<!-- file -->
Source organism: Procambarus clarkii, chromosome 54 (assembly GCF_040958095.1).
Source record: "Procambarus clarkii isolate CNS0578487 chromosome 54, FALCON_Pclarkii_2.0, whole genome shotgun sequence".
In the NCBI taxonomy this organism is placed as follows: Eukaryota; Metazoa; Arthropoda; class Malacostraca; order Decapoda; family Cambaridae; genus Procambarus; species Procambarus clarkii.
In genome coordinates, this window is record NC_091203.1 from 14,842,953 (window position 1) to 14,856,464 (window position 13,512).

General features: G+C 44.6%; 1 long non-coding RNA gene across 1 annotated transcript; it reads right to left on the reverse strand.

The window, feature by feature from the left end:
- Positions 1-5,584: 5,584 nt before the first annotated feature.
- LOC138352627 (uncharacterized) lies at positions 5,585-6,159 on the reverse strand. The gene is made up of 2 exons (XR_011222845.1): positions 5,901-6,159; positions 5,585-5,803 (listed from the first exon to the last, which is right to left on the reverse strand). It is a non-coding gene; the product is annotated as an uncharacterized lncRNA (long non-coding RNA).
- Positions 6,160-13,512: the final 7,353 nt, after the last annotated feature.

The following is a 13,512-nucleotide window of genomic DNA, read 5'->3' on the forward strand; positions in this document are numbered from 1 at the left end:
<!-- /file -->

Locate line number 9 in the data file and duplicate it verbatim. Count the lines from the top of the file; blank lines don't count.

- Positions 6,160-13,512: the final 7,353 nt, after the last annotated feature.